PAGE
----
Older adults are overscreened for cancer

  • Moss JL & al.
  • JAMA Netw Open
  • 1 Jul 2020

  • curated by Deepa Koli
  • Univadis Clinical Summaries
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Takeaway

  • Overscreening for colorectal, cervical, and breast cancer among older adults is high, particularly for women living in metropolitan areas.

Why this matters

  • Screening patients who are older than the recommended US Preventive Services Task Force (USPSTF) cutoff age and/or with limited life expectancy may cause more harm than good.

Study design

  • Overscreening was assessed in cohorts of 20,937 men and 34,244 women for colorectal cancer, 82,811 women for cervical cancer, and 38,356 women for breast cancer.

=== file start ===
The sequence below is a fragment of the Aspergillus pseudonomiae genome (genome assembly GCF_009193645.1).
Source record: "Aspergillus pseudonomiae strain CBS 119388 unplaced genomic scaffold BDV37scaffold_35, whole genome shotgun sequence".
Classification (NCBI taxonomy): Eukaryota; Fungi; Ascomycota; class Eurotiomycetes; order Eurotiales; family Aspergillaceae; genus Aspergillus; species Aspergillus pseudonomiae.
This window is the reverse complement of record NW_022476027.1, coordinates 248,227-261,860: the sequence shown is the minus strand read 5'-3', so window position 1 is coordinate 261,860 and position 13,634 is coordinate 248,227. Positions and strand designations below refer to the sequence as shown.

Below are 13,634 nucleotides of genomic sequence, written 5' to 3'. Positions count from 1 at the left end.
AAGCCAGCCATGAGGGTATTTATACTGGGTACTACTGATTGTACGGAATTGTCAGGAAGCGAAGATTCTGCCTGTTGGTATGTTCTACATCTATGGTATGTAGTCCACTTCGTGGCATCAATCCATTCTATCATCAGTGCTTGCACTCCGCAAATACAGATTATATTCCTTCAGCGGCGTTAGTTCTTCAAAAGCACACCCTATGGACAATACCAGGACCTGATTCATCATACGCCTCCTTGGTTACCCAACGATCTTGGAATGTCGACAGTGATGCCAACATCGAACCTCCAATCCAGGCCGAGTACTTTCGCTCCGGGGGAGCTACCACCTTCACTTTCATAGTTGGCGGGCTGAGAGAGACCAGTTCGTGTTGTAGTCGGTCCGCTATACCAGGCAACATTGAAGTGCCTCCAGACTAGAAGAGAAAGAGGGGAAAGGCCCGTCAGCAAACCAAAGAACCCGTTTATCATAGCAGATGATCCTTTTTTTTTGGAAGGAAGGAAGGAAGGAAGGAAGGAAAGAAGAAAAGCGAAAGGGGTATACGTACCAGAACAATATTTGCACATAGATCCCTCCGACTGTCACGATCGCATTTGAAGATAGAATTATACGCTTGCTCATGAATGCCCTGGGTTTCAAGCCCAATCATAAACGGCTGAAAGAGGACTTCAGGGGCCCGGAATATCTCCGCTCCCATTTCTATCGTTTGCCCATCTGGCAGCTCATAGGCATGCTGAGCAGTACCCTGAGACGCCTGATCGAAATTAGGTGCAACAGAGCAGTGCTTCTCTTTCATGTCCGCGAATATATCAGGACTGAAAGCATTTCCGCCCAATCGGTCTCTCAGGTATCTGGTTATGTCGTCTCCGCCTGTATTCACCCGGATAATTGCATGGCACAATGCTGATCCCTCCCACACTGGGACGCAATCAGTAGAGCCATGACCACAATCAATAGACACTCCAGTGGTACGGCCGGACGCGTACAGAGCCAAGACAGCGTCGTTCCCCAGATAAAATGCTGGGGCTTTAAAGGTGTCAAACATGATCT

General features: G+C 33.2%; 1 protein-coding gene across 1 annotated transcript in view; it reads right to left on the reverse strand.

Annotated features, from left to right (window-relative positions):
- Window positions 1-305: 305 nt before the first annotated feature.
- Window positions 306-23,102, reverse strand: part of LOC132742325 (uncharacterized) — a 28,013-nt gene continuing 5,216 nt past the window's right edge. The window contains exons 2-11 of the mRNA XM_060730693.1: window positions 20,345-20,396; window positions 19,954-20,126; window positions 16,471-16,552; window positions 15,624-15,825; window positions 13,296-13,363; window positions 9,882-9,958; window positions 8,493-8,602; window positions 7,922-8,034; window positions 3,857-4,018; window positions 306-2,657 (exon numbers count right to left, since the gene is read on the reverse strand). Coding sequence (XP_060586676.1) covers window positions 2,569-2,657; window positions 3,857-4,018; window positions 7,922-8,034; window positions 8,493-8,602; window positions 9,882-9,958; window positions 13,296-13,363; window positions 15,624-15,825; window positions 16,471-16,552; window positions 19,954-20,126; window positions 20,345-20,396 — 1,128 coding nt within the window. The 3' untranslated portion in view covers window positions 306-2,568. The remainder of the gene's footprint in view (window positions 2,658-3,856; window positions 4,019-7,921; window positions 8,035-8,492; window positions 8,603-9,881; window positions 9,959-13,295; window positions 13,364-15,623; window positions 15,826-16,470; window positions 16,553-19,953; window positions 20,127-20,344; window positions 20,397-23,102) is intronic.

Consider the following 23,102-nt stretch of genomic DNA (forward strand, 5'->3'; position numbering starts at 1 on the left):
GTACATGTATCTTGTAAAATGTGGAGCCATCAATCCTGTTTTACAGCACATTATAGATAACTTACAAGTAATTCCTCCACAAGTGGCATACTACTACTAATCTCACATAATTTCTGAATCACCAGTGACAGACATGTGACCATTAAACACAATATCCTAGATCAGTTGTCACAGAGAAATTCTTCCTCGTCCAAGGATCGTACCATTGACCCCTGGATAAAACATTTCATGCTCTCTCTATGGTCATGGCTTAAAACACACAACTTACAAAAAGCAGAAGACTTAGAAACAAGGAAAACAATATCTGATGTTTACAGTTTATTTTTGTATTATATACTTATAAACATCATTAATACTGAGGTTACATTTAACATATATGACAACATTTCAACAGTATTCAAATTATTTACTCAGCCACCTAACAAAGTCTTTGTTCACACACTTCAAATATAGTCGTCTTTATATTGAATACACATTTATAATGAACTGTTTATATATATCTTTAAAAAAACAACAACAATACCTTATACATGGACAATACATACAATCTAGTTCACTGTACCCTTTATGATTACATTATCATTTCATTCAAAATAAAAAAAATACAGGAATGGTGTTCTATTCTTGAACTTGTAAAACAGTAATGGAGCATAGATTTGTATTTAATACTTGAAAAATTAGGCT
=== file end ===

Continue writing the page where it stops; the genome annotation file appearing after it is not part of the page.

• Funding: National Cancer Institute; the American Cancer Society.

Key results

  • Rates of patients being screened outside the USPSTF cutoff age:
    • 59.3% of men and 56.2% of women screened for colorectal cancer.
    • 45.8% of women screened for cervical cancer.
    • 74.1% of women screened for breast cancer. 
  • Participants aged ≥80 vs
  • Overscreening was more common (aORs; 95% CIs) in metropolitan vs nonmetropolitan areas for:
    • Colorectal cancer among women: 1.23 (1.08-1.39).
    • Cervical cancer: 1.20 (1.11-1.29).
    • Breast cancer: 1.36 (1.17-1.57).
  • Overscreening for cervical and breast cancers was associated with having a usual source of care, good/very good/excellent self-reported health, education beyond high school, and being married or living as married.

Limitations

  • Observational; recall bias.